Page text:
Archdeacon: Miami women’s basketball coach has a resume filled with real life experience

OXFORD — He grew silent as he dusted off the long-shelved memories.

“Man, I haven’t thought about some of these things in a long time,” Glenn Box, the new Miami University women’s basketball coach said as he shook his head and managed a small laugh Wednesday morning.

Suddenly, he no longer was in the spacious head coach’s office at Millett Hall. He was a teenager — already with two young sons of his own and a college basketball career put on hold — working as a deckhand on a towboat on the Ohio River where it merges with the Mississippi River at Cairo, Illinois, his hometown.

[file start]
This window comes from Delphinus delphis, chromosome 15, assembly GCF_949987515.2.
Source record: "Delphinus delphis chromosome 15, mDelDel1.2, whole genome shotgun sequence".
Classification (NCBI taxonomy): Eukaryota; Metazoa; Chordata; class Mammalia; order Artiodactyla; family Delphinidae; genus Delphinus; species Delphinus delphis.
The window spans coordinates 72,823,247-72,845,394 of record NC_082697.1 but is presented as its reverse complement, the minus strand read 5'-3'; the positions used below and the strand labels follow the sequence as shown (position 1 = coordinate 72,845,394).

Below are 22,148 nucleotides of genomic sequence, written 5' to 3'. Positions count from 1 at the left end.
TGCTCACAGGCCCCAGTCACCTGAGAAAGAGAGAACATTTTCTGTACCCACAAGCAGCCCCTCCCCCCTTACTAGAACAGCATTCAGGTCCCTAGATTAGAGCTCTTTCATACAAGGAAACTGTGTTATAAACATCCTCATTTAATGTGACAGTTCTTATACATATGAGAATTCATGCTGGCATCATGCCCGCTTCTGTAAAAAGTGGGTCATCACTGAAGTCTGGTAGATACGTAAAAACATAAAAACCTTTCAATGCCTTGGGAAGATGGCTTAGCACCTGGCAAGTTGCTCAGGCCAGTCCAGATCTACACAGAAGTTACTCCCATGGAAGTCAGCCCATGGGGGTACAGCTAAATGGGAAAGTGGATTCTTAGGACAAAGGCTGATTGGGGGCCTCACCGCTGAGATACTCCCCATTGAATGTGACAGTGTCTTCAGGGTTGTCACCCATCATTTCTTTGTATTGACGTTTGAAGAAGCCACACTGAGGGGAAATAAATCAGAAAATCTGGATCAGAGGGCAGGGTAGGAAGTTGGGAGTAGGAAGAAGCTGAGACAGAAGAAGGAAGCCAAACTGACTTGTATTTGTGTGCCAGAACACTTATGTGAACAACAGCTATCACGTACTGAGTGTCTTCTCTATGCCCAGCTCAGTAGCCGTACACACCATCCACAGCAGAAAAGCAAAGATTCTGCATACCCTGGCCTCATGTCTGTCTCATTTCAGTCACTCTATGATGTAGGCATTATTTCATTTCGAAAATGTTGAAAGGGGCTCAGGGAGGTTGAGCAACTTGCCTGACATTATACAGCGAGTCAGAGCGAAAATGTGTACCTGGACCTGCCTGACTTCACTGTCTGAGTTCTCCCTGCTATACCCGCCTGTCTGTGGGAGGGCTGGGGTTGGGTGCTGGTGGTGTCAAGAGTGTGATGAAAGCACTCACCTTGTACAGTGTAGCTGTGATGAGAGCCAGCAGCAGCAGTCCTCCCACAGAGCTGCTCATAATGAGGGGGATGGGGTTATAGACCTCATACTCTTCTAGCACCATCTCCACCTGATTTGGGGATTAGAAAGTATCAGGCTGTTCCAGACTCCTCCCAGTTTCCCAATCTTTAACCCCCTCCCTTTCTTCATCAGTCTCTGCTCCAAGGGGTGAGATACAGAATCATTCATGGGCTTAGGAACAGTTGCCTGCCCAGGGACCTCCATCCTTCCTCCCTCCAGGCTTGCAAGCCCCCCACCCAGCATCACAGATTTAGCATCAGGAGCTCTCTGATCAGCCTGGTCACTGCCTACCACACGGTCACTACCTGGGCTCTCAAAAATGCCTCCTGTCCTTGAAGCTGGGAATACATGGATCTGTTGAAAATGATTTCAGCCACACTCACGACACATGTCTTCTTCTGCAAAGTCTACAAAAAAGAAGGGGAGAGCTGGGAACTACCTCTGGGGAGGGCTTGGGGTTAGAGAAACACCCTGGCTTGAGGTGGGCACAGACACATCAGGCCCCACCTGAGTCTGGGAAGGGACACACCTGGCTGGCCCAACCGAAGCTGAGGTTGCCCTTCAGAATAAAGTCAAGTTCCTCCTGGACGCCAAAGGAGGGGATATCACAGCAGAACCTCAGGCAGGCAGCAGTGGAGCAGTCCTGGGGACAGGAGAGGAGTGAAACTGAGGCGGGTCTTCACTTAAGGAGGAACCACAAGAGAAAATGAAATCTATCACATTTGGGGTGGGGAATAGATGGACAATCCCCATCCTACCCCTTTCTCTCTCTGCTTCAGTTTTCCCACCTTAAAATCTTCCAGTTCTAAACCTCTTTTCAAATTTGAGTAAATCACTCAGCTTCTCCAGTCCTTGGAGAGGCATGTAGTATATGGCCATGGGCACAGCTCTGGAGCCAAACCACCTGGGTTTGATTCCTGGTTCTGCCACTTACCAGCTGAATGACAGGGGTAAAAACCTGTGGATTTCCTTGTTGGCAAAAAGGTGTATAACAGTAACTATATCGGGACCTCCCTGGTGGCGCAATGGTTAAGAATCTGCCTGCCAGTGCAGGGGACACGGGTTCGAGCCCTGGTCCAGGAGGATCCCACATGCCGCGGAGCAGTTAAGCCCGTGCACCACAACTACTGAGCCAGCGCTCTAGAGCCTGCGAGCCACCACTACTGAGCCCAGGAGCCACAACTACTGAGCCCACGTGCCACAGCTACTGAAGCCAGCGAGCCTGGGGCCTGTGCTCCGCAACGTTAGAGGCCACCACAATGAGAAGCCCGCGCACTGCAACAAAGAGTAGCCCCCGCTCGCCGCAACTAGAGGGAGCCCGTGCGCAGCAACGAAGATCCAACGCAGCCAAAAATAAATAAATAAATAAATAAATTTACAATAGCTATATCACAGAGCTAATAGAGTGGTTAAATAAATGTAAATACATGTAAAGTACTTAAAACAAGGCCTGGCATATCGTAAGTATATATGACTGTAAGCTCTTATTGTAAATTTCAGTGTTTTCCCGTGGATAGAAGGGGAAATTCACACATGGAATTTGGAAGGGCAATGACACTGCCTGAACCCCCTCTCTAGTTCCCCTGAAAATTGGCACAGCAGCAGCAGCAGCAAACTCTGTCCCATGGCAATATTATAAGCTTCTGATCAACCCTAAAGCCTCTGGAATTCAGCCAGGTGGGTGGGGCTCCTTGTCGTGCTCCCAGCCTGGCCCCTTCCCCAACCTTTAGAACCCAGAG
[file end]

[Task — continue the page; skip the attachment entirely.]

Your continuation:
“I had two young kids and needed to work, so I sat out (of college) two years,” he said. “I was helping tie barges together that were carrying soybean meal, corn, different grains, things like that. You form a fleet (of barges) and take them down the river and pass them off to another river company where some other pilot may push them all the way to New Orleans.

“It can be a dangerous job. It’s slick and you can be sucked into the grain. You have to be really careful. And, in winter, the conditions are brutal.”

He then got a job unloading railroad cars onto the barges. Again, it was tough work, but when you’re 19 and have two toddlers (Darius and William) you need to step up.

Eventually he started to go to school part time while working and, finally, he told himself: “No more! I’m supposed to be playing basketball, too.”

Even as he began basketball at Rend Lake College, a community college in Southern Illinois — following his prep career at Cairo High School — he had a side job.